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CURRENT ISSUE:  November 19, 2007
VOL. 45, NO. 20   •   Oakland, CA
Other front page stories
U.S. bishops address ‘failures in Iraq’
Islamic Studies Center dedicated at Graduate Theological Union
Veterans share their experiences,
are honored at St. Michael School
U.S. bishops issue statement to help
form consciences for political life
Chicago Cardinal Francis E. George is the newly elected president of the U.S. Conference of Catholic Bishops.

BALTIMORE (CNS) — In what several bishops called “a watershed moment” for the U.S. Conference of Catholic Bishops, the full body of bishops overwhelmingly approved a document intended to help Catholic voters form their consciences on a variety of issues before the 2008 elections.

“Forming Consciences for Faithful Citizenship: A Call to Political Responsibility From the Catholic Bishops of the United States” was approved on a 221-4 vote Nov. 14, the last public day of the bishops’ fall general assembly in Baltimore.

The bishops also endorsed a shorter document, designed as a parish bulletin insert, by a 221-1 vote.
Prepared by a task force made up of the chairmen of seven USCCB committees, the document underwent more than a dozen drafts and was still heavily amended during the meeting and immediately before the Nov. 14 vote.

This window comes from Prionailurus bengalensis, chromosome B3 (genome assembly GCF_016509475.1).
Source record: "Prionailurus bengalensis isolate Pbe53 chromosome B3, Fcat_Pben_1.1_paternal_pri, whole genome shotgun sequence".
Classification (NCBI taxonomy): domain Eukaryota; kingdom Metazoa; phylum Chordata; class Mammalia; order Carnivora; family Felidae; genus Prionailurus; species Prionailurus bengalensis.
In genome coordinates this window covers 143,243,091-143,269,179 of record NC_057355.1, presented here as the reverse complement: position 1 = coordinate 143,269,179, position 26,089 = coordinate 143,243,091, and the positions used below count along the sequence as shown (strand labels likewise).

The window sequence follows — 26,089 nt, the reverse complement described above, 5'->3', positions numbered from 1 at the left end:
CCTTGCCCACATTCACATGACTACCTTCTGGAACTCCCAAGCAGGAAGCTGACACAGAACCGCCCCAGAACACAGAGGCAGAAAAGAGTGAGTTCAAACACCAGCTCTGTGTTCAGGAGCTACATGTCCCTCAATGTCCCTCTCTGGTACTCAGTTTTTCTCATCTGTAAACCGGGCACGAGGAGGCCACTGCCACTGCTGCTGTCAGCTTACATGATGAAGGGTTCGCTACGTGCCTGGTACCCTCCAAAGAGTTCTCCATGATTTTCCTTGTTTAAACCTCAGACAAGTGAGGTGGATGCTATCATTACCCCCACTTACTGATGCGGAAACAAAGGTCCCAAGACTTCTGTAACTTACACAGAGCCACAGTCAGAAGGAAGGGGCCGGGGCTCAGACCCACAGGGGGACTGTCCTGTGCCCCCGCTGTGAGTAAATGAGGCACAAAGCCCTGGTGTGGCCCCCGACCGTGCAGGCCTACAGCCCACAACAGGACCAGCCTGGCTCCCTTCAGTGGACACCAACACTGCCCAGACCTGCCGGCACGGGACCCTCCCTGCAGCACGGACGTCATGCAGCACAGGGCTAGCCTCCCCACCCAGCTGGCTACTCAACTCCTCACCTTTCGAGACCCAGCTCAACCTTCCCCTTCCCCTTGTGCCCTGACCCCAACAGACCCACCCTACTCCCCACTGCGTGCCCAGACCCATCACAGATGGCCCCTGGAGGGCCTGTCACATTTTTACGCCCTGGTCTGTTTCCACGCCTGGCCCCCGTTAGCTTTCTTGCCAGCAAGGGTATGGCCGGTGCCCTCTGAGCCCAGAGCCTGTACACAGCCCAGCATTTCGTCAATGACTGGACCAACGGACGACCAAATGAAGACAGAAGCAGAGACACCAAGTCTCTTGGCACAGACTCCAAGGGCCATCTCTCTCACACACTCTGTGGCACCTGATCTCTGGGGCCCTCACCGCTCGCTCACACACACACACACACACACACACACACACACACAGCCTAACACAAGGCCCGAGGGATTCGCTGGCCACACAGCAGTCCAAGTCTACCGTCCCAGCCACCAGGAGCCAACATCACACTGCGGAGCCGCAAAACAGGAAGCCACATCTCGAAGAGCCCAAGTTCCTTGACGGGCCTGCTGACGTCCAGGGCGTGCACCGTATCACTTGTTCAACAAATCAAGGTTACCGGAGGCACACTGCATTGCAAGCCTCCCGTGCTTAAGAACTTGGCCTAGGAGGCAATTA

The longer document rejects politics based on “powerful interests, partisan attacks, sound bites and media hype” and calls instead for “a different kind of political engagement.”

That engagement must be “shaped by the moral convictions of well-formed consciences and focused on the dignity of every human being, the pursuit of the common good and the protection of the weak and vulnerable,” it says.

Bishop Nicholas DiMarzio of Brooklyn, N.Y., chairman of the bishops’ Committee on Domestic Policy, said the document “is a summary of Catholic teaching; it is not a voter guide. It calls us as bishops to help form consciences for political life, not tell people how to vote.”

But he also said “Faithful Citizenship” clearly distinguishes between “intrinsic evils like abortion and racism that can never be supported and the related, but different, moral obligation to serve ‘the least of these,’ seek justice and pursue peace.”

In the longer document, the bishops admit that “Catholics may feel politically disenfranchised, sensing that no party and too few candidates fully share the Church’s comprehensive commitment to the dignity of the human person.”

“As Catholics, we should be guided more by our moral convictions than by our attachment to a political party or interest group,” the document says. “When necessary, our participation should help transform the party to which we belong; we should not let the party transform us in such a way that we neglect or deny fundamental moral truths.”

The document does not address a topic raised during the 2004 presidential campaign — giving Communion to Catholic politicians who support keeping abortion legal.

In response to a question during discussion on the document, Bishop DiMarzio said the Communion issue would not be addressed because the conference had dealt with it earlier in two other documents and because “Faithful Citizenship” is “directed at Catholic voters, not Catholic politicians.”

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